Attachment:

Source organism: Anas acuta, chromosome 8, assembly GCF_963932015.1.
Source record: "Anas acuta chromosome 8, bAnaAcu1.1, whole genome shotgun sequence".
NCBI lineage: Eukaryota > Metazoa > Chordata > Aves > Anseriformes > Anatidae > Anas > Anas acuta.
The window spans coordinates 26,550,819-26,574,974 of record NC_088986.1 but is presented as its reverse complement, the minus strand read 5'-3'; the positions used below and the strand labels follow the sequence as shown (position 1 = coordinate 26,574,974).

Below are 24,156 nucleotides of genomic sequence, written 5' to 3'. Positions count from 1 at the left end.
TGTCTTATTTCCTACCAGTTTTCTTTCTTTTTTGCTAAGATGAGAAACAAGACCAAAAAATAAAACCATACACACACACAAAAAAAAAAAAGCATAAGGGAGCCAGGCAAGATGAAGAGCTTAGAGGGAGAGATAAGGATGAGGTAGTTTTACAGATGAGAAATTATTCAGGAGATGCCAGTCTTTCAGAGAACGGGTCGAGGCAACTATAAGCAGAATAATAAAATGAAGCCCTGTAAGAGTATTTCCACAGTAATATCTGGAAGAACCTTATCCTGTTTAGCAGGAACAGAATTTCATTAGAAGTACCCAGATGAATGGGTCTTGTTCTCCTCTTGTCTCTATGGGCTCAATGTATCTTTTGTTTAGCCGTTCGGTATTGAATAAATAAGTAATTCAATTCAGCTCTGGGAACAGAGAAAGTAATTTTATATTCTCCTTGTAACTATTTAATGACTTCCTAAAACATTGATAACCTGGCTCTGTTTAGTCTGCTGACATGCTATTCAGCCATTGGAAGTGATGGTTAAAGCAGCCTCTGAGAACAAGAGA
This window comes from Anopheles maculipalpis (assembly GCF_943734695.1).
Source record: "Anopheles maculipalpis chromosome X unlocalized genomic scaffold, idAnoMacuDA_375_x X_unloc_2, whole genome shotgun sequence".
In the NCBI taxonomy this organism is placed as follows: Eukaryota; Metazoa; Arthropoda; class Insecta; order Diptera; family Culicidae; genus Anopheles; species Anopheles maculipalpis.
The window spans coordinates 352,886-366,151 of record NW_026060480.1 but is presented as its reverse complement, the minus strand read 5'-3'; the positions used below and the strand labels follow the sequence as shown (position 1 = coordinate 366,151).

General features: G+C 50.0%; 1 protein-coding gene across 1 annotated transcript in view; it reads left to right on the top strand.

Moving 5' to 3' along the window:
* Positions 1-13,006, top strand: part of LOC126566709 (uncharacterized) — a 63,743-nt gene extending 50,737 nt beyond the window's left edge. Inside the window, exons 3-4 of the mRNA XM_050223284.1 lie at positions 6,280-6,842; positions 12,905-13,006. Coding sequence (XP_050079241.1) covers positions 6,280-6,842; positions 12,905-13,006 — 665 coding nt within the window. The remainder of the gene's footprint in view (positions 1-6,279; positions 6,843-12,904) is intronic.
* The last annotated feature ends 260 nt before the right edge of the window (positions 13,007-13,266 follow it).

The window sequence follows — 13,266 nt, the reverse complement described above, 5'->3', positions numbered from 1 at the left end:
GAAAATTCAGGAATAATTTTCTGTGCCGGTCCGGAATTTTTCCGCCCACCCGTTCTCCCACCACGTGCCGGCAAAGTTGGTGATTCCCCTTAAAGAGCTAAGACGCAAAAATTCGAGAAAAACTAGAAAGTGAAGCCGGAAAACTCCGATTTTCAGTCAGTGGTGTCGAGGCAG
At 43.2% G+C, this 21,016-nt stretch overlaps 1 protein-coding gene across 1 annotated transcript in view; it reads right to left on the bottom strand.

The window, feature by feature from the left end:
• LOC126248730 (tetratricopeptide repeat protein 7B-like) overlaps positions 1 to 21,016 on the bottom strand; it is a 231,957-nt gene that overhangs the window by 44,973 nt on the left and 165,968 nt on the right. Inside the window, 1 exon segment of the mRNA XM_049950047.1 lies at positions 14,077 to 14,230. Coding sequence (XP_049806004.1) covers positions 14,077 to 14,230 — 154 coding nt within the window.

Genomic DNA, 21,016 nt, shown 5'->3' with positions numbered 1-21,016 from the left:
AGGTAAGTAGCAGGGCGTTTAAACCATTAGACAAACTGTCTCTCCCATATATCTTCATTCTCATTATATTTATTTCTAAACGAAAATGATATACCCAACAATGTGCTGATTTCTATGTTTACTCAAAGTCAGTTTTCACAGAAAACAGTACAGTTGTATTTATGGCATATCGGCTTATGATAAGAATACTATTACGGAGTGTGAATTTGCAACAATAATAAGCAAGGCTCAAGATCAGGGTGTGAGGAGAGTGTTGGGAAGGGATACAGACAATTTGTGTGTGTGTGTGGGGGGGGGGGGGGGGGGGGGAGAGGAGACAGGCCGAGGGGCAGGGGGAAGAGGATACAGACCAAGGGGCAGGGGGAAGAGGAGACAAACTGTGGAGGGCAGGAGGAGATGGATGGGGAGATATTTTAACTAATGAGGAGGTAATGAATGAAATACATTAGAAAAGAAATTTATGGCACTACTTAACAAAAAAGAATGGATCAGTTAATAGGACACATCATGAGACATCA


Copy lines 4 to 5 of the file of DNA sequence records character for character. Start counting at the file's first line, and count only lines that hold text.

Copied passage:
The window spans coordinates 26,550,819-26,574,974 of record NC_088986.1 but is presented as its reverse complement, the minus strand read 5'-3'; the positions used below and the strand labels follow the sequence as shown (position 1 = coordinate 26,574,974).

Below are 24,156 nucleotides of genomic sequence, written 5' to 3'. Positions count from 1 at the left end.